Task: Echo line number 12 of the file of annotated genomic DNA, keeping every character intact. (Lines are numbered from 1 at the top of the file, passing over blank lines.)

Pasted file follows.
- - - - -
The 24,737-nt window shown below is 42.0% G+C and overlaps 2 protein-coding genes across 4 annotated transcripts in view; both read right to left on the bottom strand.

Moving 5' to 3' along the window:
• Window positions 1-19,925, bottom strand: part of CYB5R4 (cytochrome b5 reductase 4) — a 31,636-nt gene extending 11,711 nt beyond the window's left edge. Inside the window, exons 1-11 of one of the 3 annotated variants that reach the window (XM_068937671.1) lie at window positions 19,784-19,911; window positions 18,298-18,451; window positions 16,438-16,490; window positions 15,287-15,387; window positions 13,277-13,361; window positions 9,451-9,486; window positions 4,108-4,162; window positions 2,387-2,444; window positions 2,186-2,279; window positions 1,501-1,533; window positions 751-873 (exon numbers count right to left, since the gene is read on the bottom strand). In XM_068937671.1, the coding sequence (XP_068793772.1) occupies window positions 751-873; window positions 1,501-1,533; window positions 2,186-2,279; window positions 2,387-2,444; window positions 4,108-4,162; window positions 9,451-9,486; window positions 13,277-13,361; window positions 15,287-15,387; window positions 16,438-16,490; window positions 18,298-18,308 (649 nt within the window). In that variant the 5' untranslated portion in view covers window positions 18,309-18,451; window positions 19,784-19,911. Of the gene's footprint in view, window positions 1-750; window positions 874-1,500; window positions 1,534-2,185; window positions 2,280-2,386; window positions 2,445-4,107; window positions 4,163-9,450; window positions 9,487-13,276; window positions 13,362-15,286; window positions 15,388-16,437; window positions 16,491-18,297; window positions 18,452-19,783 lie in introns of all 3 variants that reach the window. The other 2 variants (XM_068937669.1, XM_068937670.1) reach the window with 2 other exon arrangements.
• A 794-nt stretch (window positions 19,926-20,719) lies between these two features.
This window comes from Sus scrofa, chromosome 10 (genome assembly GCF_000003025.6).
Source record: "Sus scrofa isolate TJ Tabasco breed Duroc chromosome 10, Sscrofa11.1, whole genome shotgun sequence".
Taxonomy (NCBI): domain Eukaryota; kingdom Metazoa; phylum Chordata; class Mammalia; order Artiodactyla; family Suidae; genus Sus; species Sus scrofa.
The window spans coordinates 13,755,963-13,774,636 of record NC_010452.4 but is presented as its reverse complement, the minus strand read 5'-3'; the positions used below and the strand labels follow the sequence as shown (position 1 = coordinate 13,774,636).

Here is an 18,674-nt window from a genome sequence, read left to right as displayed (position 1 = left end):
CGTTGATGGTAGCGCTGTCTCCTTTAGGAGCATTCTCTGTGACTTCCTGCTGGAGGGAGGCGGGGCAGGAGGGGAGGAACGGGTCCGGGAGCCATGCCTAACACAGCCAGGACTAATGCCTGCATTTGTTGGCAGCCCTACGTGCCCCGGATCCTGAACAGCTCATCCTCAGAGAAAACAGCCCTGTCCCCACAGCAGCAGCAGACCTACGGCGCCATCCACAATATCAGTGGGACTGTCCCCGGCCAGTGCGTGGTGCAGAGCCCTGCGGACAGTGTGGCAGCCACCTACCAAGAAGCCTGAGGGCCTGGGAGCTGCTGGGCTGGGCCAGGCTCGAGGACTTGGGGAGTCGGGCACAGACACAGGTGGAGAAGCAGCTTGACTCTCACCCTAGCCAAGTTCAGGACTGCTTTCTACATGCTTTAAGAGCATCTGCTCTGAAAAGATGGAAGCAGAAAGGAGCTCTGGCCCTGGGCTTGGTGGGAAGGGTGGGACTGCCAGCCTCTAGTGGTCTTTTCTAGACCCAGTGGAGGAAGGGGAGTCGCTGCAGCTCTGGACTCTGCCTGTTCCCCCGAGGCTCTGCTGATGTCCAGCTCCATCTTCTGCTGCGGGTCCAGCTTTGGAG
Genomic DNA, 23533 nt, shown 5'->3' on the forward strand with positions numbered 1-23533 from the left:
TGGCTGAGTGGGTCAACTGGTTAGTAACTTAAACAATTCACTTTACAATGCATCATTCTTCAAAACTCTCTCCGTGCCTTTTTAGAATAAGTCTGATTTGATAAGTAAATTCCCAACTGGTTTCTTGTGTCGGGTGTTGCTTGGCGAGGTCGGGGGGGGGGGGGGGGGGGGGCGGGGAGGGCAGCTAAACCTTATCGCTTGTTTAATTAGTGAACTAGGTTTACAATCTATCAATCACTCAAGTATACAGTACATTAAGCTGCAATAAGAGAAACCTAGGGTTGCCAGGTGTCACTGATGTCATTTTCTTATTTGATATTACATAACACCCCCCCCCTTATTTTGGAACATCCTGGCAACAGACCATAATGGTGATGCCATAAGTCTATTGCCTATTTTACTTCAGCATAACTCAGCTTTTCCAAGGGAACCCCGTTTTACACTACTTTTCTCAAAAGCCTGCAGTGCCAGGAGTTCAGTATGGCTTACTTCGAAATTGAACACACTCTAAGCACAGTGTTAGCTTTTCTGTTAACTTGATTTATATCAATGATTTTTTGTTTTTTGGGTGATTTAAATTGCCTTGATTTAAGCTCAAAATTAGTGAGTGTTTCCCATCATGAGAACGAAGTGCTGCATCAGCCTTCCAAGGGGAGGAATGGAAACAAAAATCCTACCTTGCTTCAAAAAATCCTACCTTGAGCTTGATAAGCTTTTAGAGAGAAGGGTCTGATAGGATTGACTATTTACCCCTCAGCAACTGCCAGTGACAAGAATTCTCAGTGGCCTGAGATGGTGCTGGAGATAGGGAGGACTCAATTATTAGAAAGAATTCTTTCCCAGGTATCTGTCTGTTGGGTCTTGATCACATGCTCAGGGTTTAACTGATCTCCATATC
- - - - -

TGGCTGAGTGGGTCAACTGGTTAGTAACTTAAACAATTCACTTTACAATGCATCATTCTTCAAAACTCTCTCCGTGCCTTTTTAGAATAAGTCTGATTTGATAAGTAAATTCCCAACTGGTTTCTTGTGTCGGGTGTTGCTTGGCGAGGTCGGGGGGGGGGGGGGGGGGGGGCGGGGAGGGCAGCTAAACCTTATCGCTTGTTTAATTAGTGAACTAGGTTTACAATCTATCAATCACTCAAGTATACAGTACATTAAGCTGCAATAAGAGAAACCTAGGGTTGCCAGGTGTCACTGATGTCATTTTCTTATTTGATATTACATAACACCCCCCCCCTTATTTTGGAACATCCTGGCAACAGACCATAATGGTGATGCCATAAGTCTATTGCCTATTTTACTTCAGCATAACTCAGCTTTTCCAAGGGAACCCCGTTTTACACTACTTTTCTCAAAAGCCTGCAGTGCCAGGAGTTCAGTATGGCTTACTTCGAAATTGAACACACTCTAAGCACAGTGTTAGCTTTTCTGTTAACTTGATTTATATCAATGATTTTTTGTTTTTTGGGTGATTTAAATTGCCTTGATTTAAGCTCAAAATTAGTGAGTGTTTCCCATCATGAGAACGAAGTGCTGCATCAGCCTTCCAAGGGGAGGAATGGAAACAAAAATCCTACCTTGCTTCAAAAAATCCTACCTTGAGCTTGATAAGCTTTTAGAGAGAAGGGTCTGATAGGATTGACTATTTACCCCTCAGCAACTGCCAGTGACAAGAATTCTCAGTGGCCTGAGATGGTGCTGGAGATAGGGAGGACTCAATTATTAGAAAGAATTCTTTCCCAGGTATCTGTCTGTTGGGTCTTGATCACATGCTCAGGGTTTAACTGATCTCCATATC